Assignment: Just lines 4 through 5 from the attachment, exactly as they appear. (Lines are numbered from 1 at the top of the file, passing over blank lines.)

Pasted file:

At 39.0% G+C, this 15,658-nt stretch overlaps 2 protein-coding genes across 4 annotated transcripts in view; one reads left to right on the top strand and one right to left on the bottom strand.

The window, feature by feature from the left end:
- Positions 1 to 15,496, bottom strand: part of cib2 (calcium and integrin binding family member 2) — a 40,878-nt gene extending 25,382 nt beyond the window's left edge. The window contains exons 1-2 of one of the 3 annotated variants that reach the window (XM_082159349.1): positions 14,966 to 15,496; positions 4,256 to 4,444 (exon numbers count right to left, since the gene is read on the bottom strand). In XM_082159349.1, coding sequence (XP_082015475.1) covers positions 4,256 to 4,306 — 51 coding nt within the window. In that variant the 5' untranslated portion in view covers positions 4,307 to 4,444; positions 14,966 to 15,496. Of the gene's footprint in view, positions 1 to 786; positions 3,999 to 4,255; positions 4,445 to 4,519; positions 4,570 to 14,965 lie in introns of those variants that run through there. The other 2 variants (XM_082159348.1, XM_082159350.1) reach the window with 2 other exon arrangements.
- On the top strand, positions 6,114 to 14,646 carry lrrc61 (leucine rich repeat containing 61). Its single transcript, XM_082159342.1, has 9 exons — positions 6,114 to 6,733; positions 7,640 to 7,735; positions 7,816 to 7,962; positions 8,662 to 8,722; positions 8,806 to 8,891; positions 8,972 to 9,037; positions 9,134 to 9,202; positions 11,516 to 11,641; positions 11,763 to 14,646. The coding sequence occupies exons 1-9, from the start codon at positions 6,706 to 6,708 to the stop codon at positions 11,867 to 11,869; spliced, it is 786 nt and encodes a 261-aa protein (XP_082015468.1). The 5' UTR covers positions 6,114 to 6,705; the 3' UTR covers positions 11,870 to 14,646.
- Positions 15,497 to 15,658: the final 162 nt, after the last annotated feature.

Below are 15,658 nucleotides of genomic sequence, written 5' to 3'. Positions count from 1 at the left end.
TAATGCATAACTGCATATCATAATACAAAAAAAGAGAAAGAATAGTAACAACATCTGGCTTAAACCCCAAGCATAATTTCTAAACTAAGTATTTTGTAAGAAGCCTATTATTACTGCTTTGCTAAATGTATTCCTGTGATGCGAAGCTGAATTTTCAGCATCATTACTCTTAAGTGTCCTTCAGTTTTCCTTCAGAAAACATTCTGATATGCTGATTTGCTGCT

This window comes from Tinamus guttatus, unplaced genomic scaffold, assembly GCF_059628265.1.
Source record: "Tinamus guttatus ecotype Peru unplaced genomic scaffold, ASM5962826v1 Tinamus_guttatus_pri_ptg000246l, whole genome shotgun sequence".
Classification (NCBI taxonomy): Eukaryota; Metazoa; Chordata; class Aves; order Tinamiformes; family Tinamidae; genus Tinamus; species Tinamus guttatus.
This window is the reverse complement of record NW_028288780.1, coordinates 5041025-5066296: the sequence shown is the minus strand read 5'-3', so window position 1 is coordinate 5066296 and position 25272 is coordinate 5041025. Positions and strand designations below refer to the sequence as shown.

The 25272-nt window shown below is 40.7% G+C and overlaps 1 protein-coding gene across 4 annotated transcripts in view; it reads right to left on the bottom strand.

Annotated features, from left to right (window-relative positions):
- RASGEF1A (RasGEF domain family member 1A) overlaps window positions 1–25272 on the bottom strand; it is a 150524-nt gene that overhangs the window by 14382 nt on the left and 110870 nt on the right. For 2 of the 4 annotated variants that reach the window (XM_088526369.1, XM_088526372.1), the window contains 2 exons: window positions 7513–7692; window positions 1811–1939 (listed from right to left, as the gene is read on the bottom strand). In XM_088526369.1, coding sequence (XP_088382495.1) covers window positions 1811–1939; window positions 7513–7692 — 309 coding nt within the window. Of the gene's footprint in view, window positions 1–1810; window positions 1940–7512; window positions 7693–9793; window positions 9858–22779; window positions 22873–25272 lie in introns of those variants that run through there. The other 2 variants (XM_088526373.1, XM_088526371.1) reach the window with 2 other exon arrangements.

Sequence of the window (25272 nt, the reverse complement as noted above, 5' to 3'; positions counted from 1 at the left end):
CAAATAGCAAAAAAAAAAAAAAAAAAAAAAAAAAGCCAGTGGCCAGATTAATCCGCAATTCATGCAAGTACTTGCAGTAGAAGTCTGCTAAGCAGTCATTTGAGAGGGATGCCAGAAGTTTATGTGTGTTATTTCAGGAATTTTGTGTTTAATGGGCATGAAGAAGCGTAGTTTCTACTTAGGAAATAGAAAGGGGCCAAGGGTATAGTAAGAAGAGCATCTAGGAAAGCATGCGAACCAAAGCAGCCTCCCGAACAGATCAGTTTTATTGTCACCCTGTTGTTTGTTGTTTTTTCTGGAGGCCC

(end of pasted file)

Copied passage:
- On the top strand, positions 6,114 to 14,646 carry lrrc61 (leucine rich repeat containing 61). Its single transcript, XM_082159342.1, has 9 exons — positions 6,114 to 6,733; positions 7,640 to 7,735; positions 7,816 to 7,962; positions 8,662 to 8,722; positions 8,806 to 8,891; positions 8,972 to 9,037; positions 9,134 to 9,202; positions 11,516 to 11,641; positions 11,763 to 14,646. The coding sequence occupies exons 1-9, from the start codon at positions 6,706 to 6,708 to the stop codon at positions 11,867 to 11,869; spliced, it is 786 nt and encodes a 261-aa protein (XP_082015468.1). The 5' UTR covers positions 6,114 to 6,705; the 3' UTR covers positions 11,870 to 14,646.
- Positions 15,497 to 15,658: the final 162 nt, after the last annotated feature.